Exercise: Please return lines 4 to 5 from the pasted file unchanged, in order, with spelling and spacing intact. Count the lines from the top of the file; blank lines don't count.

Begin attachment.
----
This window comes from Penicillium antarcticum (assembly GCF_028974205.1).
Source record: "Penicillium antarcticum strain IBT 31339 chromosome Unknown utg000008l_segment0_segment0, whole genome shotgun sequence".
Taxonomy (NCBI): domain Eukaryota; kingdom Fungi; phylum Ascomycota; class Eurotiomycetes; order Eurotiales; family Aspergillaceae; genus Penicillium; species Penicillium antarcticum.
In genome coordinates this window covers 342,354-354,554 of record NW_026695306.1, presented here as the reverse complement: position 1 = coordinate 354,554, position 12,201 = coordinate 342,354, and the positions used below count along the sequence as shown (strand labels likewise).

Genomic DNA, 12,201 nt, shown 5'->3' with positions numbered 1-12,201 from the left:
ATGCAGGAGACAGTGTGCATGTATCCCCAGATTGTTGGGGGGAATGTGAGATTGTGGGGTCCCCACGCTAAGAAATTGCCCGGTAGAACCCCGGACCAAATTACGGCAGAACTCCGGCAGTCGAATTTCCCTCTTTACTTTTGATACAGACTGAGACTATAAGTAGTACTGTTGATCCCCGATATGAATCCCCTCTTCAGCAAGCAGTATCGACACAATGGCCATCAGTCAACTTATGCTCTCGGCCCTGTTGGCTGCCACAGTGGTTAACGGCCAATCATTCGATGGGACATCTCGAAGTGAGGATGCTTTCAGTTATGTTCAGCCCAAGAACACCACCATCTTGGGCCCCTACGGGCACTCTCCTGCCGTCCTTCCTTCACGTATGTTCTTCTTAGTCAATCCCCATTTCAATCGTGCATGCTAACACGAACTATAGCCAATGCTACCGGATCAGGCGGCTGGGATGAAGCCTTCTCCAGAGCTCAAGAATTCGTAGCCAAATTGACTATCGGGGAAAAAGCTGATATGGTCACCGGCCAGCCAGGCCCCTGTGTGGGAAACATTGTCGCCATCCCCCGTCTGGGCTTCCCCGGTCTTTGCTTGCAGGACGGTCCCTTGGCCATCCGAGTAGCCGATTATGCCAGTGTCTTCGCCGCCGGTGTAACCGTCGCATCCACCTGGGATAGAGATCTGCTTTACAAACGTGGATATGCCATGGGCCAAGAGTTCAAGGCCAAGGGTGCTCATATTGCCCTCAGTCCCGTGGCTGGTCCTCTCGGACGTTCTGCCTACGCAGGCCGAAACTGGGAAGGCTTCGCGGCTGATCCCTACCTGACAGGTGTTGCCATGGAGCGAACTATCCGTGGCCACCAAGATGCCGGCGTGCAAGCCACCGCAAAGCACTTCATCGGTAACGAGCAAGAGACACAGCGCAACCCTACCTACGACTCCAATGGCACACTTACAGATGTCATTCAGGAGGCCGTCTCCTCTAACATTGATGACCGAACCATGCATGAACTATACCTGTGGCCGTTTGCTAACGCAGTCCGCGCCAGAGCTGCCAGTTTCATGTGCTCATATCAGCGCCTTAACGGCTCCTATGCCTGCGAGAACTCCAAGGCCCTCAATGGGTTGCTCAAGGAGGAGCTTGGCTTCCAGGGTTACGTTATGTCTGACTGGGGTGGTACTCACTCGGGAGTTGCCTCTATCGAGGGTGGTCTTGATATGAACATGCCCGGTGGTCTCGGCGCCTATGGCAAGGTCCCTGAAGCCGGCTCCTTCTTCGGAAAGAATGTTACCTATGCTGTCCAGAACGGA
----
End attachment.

In genome coordinates this window covers 342,354-354,554 of record NW_026695306.1, presented here as the reverse complement: position 1 = coordinate 354,554, position 12,201 = coordinate 342,354, and the positions used below count along the sequence as shown (strand labels likewise).

Genomic DNA, 12,201 nt, shown 5'->3' with positions numbered 1-12,201 from the left: